Ivanov expressed doubt that the Russian defense industry will be able to produce the modern weapons Russia military needs. Substantial funds have been earmarked for rearmament in Russia and more is planned to come, but the money will be spent in total secrecy that heightens the opportunities for misappropriation. Ivanov refused to say how many tanks Russia has today, how many new ones will build, who much they will cost, what is the price of any item that is planned to be procured (, February 7).

In essence, Ivanov’s rearmament plan only pretends to be a replica of a Cold War build up, while in fact it is a modest attempt to keep even a fraction of Russia’s present Soviet-made strategic defense holdings operational until 2015. Whether Putin’s salvo is also a charade remains unknown.

–Pavel Felgenhauer


On February 7 Russian Defense Minister Sergei Ivanov told the State Duma that Russia will re-arm its armed forces, offering 5 trillion rubles to develop new hardware rather than simply maintaining the armed forces. The program will continue until 2015. More significantly, Ivanov reacted against the idea of “reform” in the Russian military, expressing his preference for the term “modernization.” The reason is clear: “As soon the word ‘reform’ gets mentioned, people start to tremble and shake: What will come later from this reform? In the army we have no reforms — we are undergoing modernization,” Ivanov asserted.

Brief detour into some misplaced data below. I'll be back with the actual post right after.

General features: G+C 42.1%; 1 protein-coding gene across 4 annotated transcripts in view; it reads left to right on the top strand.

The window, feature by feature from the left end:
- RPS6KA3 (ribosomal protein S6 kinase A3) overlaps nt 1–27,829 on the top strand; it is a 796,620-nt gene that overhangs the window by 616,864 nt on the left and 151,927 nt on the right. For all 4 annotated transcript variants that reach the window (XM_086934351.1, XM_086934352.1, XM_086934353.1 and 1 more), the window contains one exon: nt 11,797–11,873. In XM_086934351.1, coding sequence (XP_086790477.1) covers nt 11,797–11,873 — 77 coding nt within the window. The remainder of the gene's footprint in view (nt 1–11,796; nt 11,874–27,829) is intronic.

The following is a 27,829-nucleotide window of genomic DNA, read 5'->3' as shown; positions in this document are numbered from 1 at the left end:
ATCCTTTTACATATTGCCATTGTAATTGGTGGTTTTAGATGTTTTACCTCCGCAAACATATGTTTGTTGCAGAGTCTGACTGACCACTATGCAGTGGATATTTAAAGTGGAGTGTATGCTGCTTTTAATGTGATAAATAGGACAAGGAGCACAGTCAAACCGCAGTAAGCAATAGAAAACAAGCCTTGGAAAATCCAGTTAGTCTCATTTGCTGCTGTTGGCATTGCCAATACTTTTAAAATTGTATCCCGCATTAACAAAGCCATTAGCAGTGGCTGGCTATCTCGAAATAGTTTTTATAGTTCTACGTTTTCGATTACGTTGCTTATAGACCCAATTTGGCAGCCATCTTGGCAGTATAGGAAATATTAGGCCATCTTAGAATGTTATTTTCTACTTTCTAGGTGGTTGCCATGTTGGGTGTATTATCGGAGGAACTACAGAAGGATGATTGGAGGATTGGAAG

The program for armaments 2007-2015 contains a laundry list of military hardware to purchase, including 50 Topol-M systems, 50 missile-carrying aircraft, 100,000 motor vehicles, and 31 ships. In fact the target is to replace 45% of existing military hardware. Clearly, such an ambitious program will place economic challenges in the path of successful implementation. “The financial problem is not acute at the moment. The state procurement order is being financed bit-by-bit in full. The issue is quality. Can our industry produce what the armed forces need? This is a big question and this concerns me very much at present,” Ivanov admitted (Channel One TV, Moscow, February 7).

Despite Ivanov’s confidence in offering this ambitious program, he placed other issues on hold such as the possibility of building aircraft carriers, promising to review the situation in two years. In another dimension of “modernization,” Ivanov pointed to the formation of regional commands and again reaffirmed his belief in professionalizing the manning system in the military, commenting that 2007 will witness additional transition to contract service — another 47,000 soldiers and sergeants will start serving on contract.